Artisans have been making watches for about 200 years, argues Craig Hockenberry. (Actually, he says they’ve been making them since the 15th century, but he’s wrong.) Does Apple really want to compete with them? Or does it have something else in mind?
Of course, there have been billions of bits spilled speculating on what the iWatch is going to look like and when it’s going to ship and what it’s going to cost and what it’s going to do. Hockenberry suggests that everything that’s been bruited about regarding an iWatch’s capabilities and the Healthbook software could really be accomplished as well — if not better — with a ring:
- A ring could perform notifications just fine. LEDs or vibrations could tell you that you have a call or text. With a small screen, a ring could even tell you details.
- A ring is better than a watch for the kind of monitoring that may be in the works. Monitoring your pulse, blood o, blood pressure all require close skin contact of a kind that may be uncomfortable with a watch. But we’re used to snug-fitting rings.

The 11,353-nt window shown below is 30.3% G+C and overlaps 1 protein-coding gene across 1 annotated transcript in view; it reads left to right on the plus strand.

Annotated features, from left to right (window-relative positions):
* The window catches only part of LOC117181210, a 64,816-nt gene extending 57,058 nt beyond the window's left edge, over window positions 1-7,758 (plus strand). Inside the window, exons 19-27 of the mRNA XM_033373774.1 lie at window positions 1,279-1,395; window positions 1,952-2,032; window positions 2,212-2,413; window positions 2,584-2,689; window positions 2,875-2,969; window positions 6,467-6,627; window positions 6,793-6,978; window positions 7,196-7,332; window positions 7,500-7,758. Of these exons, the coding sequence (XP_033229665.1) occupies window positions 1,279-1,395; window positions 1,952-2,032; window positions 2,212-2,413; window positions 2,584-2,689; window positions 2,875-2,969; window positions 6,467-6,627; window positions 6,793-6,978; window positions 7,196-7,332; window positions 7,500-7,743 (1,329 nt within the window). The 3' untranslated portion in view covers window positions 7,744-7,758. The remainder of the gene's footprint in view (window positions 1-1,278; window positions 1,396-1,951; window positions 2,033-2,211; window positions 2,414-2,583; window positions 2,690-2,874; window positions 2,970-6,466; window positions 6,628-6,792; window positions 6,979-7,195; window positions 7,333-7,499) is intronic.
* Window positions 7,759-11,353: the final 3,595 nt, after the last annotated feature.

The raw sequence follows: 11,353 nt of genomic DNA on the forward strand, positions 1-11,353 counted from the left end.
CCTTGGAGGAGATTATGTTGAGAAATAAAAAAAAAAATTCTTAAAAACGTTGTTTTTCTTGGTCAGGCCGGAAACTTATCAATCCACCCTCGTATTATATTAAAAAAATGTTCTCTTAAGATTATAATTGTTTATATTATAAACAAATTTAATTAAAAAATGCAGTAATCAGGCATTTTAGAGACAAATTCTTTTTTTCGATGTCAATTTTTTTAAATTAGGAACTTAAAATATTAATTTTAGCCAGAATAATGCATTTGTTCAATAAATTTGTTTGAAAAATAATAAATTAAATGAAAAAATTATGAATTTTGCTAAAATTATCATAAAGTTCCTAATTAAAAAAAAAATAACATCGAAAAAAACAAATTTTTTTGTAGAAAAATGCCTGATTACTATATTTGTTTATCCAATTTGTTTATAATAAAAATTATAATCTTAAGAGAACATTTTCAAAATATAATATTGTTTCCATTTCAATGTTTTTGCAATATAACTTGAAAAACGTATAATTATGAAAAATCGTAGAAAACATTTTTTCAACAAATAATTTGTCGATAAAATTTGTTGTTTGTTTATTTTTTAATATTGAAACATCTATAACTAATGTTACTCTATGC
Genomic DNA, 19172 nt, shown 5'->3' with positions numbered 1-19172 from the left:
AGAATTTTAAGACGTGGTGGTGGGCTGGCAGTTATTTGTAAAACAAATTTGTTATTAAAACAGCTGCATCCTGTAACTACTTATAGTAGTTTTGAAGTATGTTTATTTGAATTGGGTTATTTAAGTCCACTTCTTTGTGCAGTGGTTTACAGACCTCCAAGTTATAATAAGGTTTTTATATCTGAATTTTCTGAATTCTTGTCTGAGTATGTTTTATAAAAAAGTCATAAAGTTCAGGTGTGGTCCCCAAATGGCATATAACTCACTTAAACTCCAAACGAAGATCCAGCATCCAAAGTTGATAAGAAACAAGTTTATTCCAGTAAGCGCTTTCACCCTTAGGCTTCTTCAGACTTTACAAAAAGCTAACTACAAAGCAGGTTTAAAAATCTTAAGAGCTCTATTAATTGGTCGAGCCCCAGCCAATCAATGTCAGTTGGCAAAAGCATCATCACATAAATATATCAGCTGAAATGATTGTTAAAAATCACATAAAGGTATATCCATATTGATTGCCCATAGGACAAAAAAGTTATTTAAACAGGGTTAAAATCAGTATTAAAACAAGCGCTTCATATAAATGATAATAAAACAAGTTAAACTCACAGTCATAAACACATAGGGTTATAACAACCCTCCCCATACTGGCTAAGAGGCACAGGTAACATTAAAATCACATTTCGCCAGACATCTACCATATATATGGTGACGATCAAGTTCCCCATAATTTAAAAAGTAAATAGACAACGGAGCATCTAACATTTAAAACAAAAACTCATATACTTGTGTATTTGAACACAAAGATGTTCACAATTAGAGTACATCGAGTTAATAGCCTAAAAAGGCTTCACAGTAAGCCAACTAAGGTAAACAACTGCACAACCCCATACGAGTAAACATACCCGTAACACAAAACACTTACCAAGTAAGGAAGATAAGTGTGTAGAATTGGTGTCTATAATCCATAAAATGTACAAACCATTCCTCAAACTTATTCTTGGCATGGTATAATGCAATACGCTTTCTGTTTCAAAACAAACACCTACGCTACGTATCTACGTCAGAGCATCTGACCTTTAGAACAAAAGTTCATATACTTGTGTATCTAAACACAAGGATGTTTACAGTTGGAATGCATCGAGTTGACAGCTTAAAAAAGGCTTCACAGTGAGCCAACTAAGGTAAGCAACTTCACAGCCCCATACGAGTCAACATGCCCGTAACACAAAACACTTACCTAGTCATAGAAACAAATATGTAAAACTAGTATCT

- A ring could be customized for fashion or elegance. Think of it as an extension of the phone case market.
- A ring could use wireless charging, something that the iPhone really needs, to cut that last wire. (They already sync over WiFi or into the cloud.)
And a ring would surprise the hell out of everyone who’s expecting a watch.
The idea of rings is in the air, though. Just the other day, at an RG/A Techstars accelerator demo, we saw Ringblingz, a notification ring/dongle aimed at the teenage market with an expected price in the $60 to $90 range. It’s pretty good. But an iRing would be much cooler.